I bought it new in 1990 and it's been bulletproof. Call it my go to bike for running errands, fitness, and just riding.
It probably has about 6K miles on it with no problems, just a couple of tire swap outs due to wear.
It doesn't get very good reviews if you do an online search, but the frame is solid, and the SunTour shifters have never given a minutes trouble, and neither have the brakes. It's never seen any bad weather, no signs of rust, and no gear issues.
Remember when I got it the salesman said it was a "crossterrain" bike. Had a lot of good times on this bike.
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Old 07-11-17, 05:29 AM
  #35  
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Originally Posted by rubiconazoid View Post
Remember when I got it the salesman said it was a "crossterrain" bike. Had a lot of good times on this bike.
I think Bianchi is generally credited with the "first real hybrid" as we know it today in the mid-80s, but Trek's MultiTrack line probably helped tremendously to popularize the "hybrid" genre. It's the closest thing they had at the time to a "cross terrain" design -- with road frame geometry and road sized wheels combined with tires with a little tread on them and mountain type flat/riser bars and a mountain group set.

I think these are the earlier cousins of today's FX bikes and similar (though, technically, the MultiTrack line moved "comfort" and turned into today's Verve). Today's FX uses more or less a road frame geometry with mountain bars and a mountain group set.

Nice 720!
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Old 07-18-17, 09:34 AM
  #36  
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I added a Sunlite rack and Wald 137 basket to the front! My $2 thrift store find camera bag fits perfectly and even has straps to hold it securely to the basket. Did a sort of "test run" this morning with all the bags I would use for a trip or overnight, but only about 2/3 of the actual "gear" inside them. Everything performed wonderfully on a 21mile mix of road/singletrack!
Bruce



This is a view of the "cockpit" I am running now. I am really happy with the setup!
(pic has been temporarily missplaced)

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Old 07-18-17, 12:45 PM
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Maiden Voyage

Here is the Trek 700 M-T out on our Maiden Voyage. I rode it up to the local elementary school to help my granddaughter learn to ride her bike!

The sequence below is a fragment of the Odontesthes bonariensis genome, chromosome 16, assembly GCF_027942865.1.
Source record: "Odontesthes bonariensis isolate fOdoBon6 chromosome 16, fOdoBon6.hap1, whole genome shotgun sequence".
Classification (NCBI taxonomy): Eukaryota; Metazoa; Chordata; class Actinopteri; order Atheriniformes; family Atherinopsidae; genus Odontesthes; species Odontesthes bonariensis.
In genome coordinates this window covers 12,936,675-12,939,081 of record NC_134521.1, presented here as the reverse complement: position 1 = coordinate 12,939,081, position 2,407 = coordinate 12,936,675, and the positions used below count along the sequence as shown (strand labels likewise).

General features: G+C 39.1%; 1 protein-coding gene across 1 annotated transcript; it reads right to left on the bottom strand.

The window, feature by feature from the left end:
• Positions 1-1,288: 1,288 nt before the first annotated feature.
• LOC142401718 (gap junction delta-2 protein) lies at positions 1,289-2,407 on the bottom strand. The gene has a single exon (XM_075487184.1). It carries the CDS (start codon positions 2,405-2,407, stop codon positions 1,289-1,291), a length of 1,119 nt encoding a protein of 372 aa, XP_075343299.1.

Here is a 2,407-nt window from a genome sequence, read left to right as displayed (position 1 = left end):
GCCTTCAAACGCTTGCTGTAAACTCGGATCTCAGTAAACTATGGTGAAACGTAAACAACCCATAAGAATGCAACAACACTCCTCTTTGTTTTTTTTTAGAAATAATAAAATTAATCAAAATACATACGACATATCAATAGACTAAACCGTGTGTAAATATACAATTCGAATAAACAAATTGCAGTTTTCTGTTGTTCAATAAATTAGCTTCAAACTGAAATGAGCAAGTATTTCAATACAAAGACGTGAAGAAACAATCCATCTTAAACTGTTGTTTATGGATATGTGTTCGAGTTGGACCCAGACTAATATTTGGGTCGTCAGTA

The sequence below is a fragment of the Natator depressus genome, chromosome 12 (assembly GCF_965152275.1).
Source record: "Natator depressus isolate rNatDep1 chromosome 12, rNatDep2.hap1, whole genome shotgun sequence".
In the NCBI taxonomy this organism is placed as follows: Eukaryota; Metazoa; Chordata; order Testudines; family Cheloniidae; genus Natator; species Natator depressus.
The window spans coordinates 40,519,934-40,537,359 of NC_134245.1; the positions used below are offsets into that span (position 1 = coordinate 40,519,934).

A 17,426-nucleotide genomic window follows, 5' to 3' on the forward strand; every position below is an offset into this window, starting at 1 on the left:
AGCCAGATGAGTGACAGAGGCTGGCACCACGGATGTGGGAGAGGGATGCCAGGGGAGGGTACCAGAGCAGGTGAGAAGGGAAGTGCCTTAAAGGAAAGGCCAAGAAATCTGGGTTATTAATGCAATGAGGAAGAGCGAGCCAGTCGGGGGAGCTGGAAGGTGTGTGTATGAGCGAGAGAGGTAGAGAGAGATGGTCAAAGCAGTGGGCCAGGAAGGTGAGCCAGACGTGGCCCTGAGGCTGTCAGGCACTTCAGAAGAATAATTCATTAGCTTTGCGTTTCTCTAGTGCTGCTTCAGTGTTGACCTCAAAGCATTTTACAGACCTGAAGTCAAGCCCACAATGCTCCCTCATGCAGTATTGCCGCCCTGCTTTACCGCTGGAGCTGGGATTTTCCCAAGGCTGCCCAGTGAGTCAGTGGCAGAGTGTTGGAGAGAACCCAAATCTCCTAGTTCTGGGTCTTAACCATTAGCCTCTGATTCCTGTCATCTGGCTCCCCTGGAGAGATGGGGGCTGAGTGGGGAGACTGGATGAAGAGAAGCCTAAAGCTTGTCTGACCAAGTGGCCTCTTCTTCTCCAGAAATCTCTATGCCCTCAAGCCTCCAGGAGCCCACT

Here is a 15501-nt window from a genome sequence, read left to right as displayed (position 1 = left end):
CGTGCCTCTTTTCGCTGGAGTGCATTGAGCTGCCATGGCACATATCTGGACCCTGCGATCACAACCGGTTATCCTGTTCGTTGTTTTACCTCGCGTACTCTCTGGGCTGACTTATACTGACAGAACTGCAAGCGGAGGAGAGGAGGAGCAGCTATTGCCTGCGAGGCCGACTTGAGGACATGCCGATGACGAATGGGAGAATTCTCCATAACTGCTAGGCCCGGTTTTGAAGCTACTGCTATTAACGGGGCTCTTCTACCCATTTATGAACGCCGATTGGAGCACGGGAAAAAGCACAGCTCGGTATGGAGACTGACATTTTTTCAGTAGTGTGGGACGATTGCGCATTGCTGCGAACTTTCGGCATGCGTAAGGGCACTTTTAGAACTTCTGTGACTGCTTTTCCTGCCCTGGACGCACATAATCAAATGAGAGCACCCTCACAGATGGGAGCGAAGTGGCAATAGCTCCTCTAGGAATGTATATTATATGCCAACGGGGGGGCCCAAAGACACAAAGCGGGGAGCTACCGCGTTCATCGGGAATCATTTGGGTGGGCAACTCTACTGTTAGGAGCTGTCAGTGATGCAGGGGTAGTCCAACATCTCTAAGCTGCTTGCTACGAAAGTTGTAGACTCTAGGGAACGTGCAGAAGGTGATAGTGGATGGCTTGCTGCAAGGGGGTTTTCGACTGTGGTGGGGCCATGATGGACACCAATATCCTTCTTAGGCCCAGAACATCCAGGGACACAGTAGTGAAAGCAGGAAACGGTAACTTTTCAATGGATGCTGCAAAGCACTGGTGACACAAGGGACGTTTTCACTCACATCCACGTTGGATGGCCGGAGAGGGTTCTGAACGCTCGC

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Old 07-18-17, 03:47 PM
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Originally Posted by rhenry01 View Post
Here is the Trek 700 M-T out on our Maiden Voyage. I rode it up to the local elementary school to help my granddaughter learn to ride her bike!
Really nice! I can't believe how big those brifters look though, they must be comfortable atleast !
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Old 07-19-17, 05:54 AM
  #39  
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Nice 700! Is that a 2x10 drivetrain? Very clean!
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Old 07-19-17, 09:03 AM
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[QUOTE=sarahbruce;19727262]I added a Velo Orange rack and Wald 137 basket to the front! My $2 thrift store find camera bag fits perfectly and even has straps to hold it securely to the basket. Did a sort of "test run" this morning with all the bags I would use for a trip or overnight, but only about 2/3 of the actual "gear" inside them. Everything performed wonderfully on a 21mile mix of road/singletrack!
Bruce


That's a very nice setup there! I wish that I had the setup you have to work on a bike (well - and the skills too) to get it dialed into what I want/need. I have a 2007 Trek 7.2FX and it has a really harsh ride. My hands tend to go numb after a several miles, so I added Ergon grips. They didn't help much so I added some bar ends and put my original Trek grips onto them along with the Ergons. That does help with the numbness but nothing I've tried helps with the stiff ride. I've tried letting air out of the tires too. I'm contemplating whether to put my money toward a new or used bike that better suits me - or to keep trying to make the 7,2FX work for me.
I live NW of Tampa and ride mostly paved trails, but just getting to Starkey Park is a rough ride with the sidewalk to road to sidewalk transitions. Plus there are some nice non-paved trails in the park now for bikes that I'd like to give a go at but the 7.2 FX seems to not be the proper bike for that. Starkey Park and the adjoining property are about 16,000 acres so lots to explore there.
I love your camera bag setup and am planning on copying you in the near future as I also love nature photography so combining the 2 hobbies seems perfect!
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Old 07-19-17, 09:43 AM
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[QUOTE=timgriffin2;19729561]
Originally Posted by sarahbruce View Post